Latest 'This is a declaration of war against Europe'– Ukrainian President says Russian forces trying to seize Chernobyl
Ukraine’s president Volodymyr Zelenskyy appealed for the rest of the world to help his country defend itself
Ukrainian President Volodymyr Zelenskyy has said that Russian forces are trying to seize the Chernobyl nuclear plant.
The plant was the site of the world’s worst nuclear accident when a nuclear reactor exploded in April 1986, spewing radioactive waste across Europe.
The plant lies 130km north of the capital of Kyiv.
The exploded reactor has been covered by a protective shelter to prevent radiation leak and the entire plant has been decommissioned.
Zelenskyy said on Twitter that “our defenders are giving their lives so that the tragedy of 1986 will not be repeated.”
He said that “this is a declaration of war against the whole of Europe.”
Mr Zelenskyy added: “A package of additional tough sanctions against Russia from the EU is approaching.
"We demand the disconnection of Russia from SWIFT, the introduction of a no-fly zone over Ukraine and other effective steps to stop the aggressor.”
The warning comes after Russia launched a wide-ranging attack on Ukraine on Thursday, hitting cities and bases with airstrikes or shelling, as civilians piled into trains and cars to flee.
Ukraine's government said Russian tanks and troops rolled across the border in a “full-scale war” that could rewrite the geopolitical order and whose fallout already reverberated around the world.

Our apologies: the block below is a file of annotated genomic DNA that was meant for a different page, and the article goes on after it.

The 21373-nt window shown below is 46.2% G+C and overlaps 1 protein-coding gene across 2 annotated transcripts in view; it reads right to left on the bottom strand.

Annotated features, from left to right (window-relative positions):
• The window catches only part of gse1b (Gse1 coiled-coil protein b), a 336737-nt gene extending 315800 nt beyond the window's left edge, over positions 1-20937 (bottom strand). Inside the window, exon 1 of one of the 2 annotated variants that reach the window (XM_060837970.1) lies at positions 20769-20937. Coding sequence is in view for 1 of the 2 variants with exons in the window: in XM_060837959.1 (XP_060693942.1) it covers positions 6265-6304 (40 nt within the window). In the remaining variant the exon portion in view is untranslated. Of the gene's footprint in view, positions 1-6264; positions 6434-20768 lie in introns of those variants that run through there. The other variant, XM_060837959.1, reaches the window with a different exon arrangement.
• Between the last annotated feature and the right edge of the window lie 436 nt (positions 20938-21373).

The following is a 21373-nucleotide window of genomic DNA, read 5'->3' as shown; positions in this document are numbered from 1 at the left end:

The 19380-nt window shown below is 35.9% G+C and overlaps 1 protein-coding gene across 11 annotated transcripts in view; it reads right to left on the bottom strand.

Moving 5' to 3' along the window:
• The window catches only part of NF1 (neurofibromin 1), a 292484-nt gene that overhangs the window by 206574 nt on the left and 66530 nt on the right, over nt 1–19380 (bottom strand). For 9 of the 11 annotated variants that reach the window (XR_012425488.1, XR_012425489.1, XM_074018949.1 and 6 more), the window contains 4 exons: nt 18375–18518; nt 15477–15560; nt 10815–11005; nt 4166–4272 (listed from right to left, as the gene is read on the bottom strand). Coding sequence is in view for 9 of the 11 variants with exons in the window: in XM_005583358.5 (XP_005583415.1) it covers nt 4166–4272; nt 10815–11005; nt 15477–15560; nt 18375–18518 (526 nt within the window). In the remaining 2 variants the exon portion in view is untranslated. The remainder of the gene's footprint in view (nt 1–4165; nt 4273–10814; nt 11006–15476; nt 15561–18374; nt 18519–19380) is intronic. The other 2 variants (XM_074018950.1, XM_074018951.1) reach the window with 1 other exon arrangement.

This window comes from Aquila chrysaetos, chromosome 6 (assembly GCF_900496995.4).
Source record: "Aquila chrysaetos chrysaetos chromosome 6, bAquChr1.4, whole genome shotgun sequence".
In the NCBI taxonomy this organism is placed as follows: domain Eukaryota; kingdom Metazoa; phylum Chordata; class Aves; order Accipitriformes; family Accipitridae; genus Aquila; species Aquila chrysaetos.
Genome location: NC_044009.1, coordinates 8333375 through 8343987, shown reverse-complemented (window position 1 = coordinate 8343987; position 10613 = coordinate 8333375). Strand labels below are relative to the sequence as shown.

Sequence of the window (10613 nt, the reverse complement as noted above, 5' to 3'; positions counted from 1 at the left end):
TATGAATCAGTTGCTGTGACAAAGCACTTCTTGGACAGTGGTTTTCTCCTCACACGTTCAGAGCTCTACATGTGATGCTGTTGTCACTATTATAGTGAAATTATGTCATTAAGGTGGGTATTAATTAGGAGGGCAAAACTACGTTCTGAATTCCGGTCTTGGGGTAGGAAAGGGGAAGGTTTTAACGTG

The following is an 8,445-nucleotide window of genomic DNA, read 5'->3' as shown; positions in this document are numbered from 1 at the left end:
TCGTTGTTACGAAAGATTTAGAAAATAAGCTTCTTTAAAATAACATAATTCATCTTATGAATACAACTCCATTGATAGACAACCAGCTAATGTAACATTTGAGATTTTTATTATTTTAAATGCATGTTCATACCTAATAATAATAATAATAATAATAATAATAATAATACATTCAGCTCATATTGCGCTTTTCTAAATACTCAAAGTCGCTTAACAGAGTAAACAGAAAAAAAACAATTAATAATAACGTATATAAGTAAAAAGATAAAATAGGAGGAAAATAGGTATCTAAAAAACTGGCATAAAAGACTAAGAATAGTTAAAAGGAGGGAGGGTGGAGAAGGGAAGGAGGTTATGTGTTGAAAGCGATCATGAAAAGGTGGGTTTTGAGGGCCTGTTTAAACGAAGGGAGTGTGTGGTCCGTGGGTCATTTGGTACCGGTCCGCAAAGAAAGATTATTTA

In unleashing Moscow's most aggressive action since the Soviet invasion of Afghanistan in 1979, President Vladimir Putin deflected global condemnation and cascading new sanctions – and chillingly referred to his country’s nuclear arsenal.
He threatened any foreign country attempting to interfere with “consequences you have never seen.”
Sirens wailed in Ukraine’s capital, large explosions were heard there and in other cities, and people massed in train stations and took to roads, as the government said the former Soviet republic was seeing a long-anticipated invasion from the east, north and south.
It reported more than 40 soldiers had been killed and dozens wounded so far.
Ukrainian police said Russia had carried out 203 attacks since the beginning of the day, with fighting going on almost everywhere throughout Ukraine's territory and there are fears Russian forces could be air-dropped into the country and then try to penetrate the government district in Kyiv.
Ukraine's defence minister said some Russian forces had been taken prisoner in heavy fighting. Ukrainians have started fleeing their homes, and the UN Refugee Agency says it is working to provide aid, with predictions millions of people could become displaced from the country of 44 million people.
Central European countries braced for the arrival of refugees, with Poland setting up reception points on its border, and Hungary and Slovakia planning to send troops to manage the likely influx.
In a televised address as the attack began, Putin warned other countries that any attempt to interfere would “lead to consequences you have never seen in history” and saying the move was in response to threats from Ukraine and aimed at the “denazification” of the country.
Separately, a border guard stated Russian military columns have crossed the Ukrainian border into Chernihiv, Kharkiv and Luhansk regions.